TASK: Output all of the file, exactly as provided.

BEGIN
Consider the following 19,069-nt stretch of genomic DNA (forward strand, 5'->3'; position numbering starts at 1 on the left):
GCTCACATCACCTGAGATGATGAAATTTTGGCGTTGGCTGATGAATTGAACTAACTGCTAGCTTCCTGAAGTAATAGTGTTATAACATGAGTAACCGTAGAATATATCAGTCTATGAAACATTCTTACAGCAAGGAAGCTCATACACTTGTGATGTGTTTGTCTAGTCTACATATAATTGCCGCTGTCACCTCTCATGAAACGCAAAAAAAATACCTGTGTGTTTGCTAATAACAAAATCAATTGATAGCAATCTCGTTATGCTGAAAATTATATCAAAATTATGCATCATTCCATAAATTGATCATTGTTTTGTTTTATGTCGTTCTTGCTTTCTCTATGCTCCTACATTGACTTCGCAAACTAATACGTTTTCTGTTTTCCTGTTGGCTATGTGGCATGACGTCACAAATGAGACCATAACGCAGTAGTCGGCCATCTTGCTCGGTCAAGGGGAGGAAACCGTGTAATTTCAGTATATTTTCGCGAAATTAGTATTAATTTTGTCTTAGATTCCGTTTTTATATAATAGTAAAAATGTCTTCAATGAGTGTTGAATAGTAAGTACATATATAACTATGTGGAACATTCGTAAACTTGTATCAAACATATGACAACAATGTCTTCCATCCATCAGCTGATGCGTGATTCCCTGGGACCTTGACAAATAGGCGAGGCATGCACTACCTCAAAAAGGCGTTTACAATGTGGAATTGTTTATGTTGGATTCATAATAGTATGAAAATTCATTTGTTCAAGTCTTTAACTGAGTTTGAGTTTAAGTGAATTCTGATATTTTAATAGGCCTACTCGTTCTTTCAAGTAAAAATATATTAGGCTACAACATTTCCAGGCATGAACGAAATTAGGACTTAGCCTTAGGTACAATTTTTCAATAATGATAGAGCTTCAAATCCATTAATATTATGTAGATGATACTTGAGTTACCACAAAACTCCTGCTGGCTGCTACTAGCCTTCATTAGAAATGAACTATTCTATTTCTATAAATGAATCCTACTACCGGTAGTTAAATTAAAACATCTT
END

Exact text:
Consider the following 19,069-nt stretch of genomic DNA (forward strand, 5'->3'; position numbering starts at 1 on the left):
GCTCACATCACCTGAGATGATGAAATTTTGGCGTTGGCTGATGAATTGAACTAACTGCTAGCTTCCTGAAGTAATAGTGTTATAACATGAGTAACCGTAGAATATATCAGTCTATGAAACATTCTTACAGCAAGGAAGCTCATACACTTGTGATGTGTTTGTCTAGTCTACATATAATTGCCGCTGTCACCTCTCATGAAACGCAAAAAAAATACCTGTGTGTTTGCTAATAACAAAATCAATTGATAGCAATCTCGTTATGCTGAAAATTATATCAAAATTATGCATCATTCCATAAATTGATCATTGTTTTGTTTTATGTCGTTCTTGCTTTCTCTATGCTCCTACATTGACTTCGCAAACTAATACGTTTTCTGTTTTCCTGTTGGCTATGTGGCATGACGTCACAAATGAGACCATAACGCAGTAGTCGGCCATCTTGCTCGGTCAAGGGGAGGAAACCGTGTAATTTCAGTATATTTTCGCGAAATTAGTATTAATTTTGTCTTAGATTCCGTTTTTATATAATAGTAAAAATGTCTTCAATGAGTGTTGAATAGTAAGTACATATATAACTATGTGGAACATTCGTAAACTTGTATCAAACATATGACAACAATGTCTTCCATCCATCAGCTGATGCGTGATTCCCTGGGACCTTGACAAATAGGCGAGGCATGCACTACCTCAAAAAGGCGTTTACAATGTGGAATTGTTTATGTTGGATTCATAATAGTATGAAAATTCATTTGTTCAAGTCTTTAACTGAGTTTGAGTTTAAGTGAATTCTGATATTTTAATAGGCCTACTCGTTCTTTCAAGTAAAAATATATTAGGCTACAACATTTCCAGGCATGAACGAAATTAGGACTTAGCCTTAGGTACAATTTTTCAATAATGATAGAGCTTCAAATCCATTAATATTATGTAGATGATACTTGAGTTACCACAAAACTCCTGCTGGCTGCTACTAGCCTTCATTAGAAATGAACTATTCTATTTCTATAAATGAATCCTACTACCGGTAGTTAAATTAAAACATCTT